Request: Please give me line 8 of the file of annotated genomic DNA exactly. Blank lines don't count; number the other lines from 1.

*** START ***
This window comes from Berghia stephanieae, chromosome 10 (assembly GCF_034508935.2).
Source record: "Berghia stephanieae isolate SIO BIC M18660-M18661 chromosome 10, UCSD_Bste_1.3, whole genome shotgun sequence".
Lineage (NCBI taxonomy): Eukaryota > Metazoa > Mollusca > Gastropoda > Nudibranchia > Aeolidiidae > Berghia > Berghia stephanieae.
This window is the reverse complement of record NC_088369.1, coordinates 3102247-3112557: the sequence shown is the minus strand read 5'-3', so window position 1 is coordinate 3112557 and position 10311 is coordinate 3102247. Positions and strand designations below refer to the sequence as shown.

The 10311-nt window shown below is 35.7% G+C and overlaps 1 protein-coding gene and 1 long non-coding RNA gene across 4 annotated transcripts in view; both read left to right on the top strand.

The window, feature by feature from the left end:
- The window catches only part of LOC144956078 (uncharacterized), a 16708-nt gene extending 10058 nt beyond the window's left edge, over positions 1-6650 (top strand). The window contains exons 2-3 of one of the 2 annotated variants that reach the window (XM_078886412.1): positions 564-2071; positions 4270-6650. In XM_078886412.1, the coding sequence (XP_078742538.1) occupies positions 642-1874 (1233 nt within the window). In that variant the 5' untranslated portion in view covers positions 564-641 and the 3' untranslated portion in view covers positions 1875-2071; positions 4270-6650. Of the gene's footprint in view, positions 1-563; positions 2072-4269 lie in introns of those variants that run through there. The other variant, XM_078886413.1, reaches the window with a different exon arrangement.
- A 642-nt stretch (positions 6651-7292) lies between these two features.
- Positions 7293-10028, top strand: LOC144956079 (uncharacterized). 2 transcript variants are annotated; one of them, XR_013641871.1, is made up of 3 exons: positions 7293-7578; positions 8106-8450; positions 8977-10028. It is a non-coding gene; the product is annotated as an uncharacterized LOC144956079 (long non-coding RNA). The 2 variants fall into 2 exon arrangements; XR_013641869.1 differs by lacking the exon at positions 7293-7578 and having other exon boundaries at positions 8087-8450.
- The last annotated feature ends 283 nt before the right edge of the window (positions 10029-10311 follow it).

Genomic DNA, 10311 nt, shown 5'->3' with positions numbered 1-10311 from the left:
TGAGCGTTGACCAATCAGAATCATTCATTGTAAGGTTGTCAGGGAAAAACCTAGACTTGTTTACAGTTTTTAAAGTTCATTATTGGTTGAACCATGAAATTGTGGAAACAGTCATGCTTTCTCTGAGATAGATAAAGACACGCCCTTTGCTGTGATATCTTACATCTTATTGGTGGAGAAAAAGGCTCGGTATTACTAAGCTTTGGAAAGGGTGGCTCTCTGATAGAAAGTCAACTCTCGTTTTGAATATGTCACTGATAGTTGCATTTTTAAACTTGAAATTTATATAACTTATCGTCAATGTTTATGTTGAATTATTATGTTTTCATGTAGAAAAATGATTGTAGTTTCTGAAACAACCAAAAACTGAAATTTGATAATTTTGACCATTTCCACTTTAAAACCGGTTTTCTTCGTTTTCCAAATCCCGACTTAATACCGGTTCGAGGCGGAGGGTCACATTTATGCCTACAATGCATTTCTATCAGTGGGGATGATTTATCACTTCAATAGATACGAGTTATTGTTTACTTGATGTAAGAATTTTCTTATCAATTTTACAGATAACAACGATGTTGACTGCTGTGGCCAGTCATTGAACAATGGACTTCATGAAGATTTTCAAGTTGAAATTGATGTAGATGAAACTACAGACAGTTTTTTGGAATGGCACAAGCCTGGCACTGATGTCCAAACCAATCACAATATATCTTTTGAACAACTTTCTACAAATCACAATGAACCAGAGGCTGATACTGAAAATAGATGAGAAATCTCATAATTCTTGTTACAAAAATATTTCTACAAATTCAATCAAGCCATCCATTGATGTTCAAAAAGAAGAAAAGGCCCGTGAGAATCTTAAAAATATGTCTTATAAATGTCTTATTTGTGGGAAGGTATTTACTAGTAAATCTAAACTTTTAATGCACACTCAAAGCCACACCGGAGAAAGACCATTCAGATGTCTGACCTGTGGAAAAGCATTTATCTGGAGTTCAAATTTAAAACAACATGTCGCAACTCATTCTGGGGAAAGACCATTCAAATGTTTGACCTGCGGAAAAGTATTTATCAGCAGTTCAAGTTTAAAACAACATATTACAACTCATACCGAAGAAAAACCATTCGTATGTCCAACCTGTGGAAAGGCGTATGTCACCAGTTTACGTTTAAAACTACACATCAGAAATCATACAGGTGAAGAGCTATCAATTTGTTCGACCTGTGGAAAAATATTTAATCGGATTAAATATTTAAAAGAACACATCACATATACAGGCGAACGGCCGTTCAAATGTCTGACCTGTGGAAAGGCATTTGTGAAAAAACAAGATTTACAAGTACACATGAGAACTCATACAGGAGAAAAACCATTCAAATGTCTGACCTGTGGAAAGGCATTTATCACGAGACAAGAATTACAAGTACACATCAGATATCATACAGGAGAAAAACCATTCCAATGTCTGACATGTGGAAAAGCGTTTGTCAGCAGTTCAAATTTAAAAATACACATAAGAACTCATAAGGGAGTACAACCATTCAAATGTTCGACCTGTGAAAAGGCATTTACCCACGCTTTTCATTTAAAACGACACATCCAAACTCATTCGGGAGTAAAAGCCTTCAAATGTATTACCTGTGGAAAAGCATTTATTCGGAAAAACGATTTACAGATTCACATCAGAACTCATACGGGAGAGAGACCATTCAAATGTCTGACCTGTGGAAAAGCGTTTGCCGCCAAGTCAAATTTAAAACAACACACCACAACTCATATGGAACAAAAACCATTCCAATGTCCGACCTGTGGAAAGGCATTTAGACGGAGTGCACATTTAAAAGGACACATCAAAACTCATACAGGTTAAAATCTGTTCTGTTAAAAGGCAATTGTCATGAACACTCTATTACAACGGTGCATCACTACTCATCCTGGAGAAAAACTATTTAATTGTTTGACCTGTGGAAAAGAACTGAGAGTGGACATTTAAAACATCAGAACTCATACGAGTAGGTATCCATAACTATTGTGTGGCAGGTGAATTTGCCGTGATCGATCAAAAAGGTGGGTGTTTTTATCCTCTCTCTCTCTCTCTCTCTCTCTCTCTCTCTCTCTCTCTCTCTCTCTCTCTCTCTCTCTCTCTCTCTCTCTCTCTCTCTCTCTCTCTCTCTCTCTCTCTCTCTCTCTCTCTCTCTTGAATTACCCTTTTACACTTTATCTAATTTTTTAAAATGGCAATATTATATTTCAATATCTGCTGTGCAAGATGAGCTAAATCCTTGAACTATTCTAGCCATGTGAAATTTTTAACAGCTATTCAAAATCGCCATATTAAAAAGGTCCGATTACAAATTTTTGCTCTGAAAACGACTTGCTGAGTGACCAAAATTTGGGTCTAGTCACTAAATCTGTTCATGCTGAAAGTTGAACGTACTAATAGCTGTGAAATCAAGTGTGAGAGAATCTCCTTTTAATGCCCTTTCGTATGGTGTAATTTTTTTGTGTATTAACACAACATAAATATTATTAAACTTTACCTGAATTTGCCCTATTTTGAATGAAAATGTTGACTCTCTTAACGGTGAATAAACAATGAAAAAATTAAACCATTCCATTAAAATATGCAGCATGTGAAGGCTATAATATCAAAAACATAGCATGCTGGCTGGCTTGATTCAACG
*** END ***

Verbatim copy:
- A 642-nt stretch (positions 6651-7292) lies between these two features.